While security coordination is a muddy issue, one thing is clear: There is a new resolve in corporate hierarchies to make security a priority - a resolve that corporate security experts say did not exist just six weeks ago.
In dozens of interviews conducted by Interactive Week, I-managers, information security experts, security consultants and corporate executives echoed a recurrent theme as companies scrambled to cope with the idea that the nation is at war with an enemy that is often invisible - and with the fact that they could become targets.
Corporate officials said they are re-evaluating and reassessing all levels of security. Oft-mentioned issues included Internet vulnerabilities to worms and viruses; ways to bypass secure entrances; and learning more about the habits of employees.
Bob Forbes, executive vice president and founder of Authentor Systems in Colorado, said he foresees new security systems that will not only watch the front and back doors, but track employees personal habits - from the time they clock in, to the time they log on - and notice when norms are not followed.
"Hard outer shells are suddenly getting a lot of attention, just as the demand for access is increasing," he said. "You typically cant increase access and security simultaneously. So you turn to behavior-based models as opposed to, say, firewalls that have static rules, that dont look at the type of information a user is requesting."
The economic reality of increasing security is finding expression in prioritization - and in the recognition that more sophisticated technology is not the only answer. Confirming that security policies are in place and are adhered to and planning reactions to worst-case scenarios are becoming part of a new corporate mindset, insiders said.
In many cases, corporations are scrambling to find funds in an almost stagnant economy to pay for technological tripwires, more security personnel and higher walls around information systems.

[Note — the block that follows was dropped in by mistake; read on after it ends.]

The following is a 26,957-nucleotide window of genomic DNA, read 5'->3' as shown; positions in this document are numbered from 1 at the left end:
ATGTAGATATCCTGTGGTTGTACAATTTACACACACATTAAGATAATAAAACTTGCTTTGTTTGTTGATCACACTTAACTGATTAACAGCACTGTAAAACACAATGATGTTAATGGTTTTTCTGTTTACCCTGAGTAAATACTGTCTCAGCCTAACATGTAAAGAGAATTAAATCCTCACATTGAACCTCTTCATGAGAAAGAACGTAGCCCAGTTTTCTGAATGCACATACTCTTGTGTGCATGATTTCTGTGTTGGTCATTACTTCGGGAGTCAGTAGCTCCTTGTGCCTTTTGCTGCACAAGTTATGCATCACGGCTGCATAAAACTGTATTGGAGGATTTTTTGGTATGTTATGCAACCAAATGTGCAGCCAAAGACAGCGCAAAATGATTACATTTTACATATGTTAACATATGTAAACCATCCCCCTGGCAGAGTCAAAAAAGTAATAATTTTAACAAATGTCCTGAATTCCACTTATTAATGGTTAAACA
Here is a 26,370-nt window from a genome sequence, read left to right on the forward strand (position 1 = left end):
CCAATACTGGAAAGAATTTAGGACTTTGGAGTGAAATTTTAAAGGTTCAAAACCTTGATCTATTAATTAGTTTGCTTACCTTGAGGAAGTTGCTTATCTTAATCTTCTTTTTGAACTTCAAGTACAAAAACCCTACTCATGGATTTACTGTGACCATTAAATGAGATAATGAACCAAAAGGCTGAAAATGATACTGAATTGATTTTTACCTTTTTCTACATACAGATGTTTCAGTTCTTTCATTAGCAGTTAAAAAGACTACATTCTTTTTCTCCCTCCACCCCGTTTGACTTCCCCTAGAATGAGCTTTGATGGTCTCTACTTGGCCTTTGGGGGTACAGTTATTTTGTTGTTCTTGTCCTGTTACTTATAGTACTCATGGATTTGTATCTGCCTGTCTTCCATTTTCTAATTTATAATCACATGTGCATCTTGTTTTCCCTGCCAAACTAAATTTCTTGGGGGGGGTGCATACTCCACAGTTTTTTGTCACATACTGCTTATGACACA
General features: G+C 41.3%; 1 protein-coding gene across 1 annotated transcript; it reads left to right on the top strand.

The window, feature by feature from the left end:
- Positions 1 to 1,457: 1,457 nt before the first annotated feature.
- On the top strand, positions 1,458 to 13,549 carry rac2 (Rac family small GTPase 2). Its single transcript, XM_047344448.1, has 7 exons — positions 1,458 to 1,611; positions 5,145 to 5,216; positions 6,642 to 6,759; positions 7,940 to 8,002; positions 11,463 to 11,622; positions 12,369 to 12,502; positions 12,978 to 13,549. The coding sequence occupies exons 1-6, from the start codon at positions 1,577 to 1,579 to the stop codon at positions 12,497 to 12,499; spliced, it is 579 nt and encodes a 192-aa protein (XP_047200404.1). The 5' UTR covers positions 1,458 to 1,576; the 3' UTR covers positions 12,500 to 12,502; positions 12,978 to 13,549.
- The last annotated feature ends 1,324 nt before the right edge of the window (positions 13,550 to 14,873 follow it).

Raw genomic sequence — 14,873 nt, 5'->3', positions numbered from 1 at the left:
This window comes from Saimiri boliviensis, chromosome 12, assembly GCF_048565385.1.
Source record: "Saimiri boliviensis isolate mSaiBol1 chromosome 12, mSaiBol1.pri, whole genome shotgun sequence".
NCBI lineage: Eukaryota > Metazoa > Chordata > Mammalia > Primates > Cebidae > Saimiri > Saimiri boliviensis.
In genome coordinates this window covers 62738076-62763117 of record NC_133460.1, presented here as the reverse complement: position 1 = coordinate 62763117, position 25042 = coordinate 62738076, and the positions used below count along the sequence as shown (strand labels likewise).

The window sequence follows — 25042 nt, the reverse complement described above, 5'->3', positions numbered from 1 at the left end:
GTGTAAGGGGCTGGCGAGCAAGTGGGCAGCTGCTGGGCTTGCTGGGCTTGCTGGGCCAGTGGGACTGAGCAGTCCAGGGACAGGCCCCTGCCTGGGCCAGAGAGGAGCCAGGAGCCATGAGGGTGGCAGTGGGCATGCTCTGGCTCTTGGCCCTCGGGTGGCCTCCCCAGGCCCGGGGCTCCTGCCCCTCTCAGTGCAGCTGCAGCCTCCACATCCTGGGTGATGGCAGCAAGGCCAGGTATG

"The tragic events of Sept. 11 have been a cold, hard slap in the face to senior corporate managers who once paid lip service to security, but failed to allow long-term or short-term budget planning," said Marquis Grove, a director of Information Systems Security of Ottawa.
Within many companies and among security advisers there is also movement toward integrating physical and information security systems, to present a "hardened target" to terrorists, criminals and even disgruntled employees who try to disrupt business.
"Information technologists and corporate security managers have long enjoyed a love-hate relationship," said Grove, who doubles as information security director for an international Fortune 50 company.
"Unfortunately, there has been a long history of self-interest and self-promotion between the two groups that left them usually opposing measures being put forward by the other group," he said. "This reflected the fortress mentality of the past, where managers were more interested in protecting the size and function of their department than in what was best for the company."
Now, however, threat and risk assessments are in high demand at corporations of all shapes and sizes, from giants like Boeing to small firms - for which the faulty security of networks they hire to deliver their services could mean financial ruin.
Agencies of the federal government are also turning to private security interests to run risk assessments on networks, Web sites and other points of access to confidential information that could be valuable to international enemies.
Some corporations, like the Kansas Yellow Freight national trucking company, said they have not made dramatic changes in security, but have thoroughly reviewed their procedures and sent blanket reminders to all employees to be alert for security breaches.
For others, it is clearly a brave new world of information and physical security, transformed in ways that were almost inconceivable before the terrorist events just six weeks ago.
Juliano said DoveBid has added redundancy to its operations to allow the company to run entirely from any of its three major U.S. facilities. Its also started reviewing security systems on "a daily, rather than weekly, basis," and is even checking names of suspected terrorists released by the FBI against its employees and system users.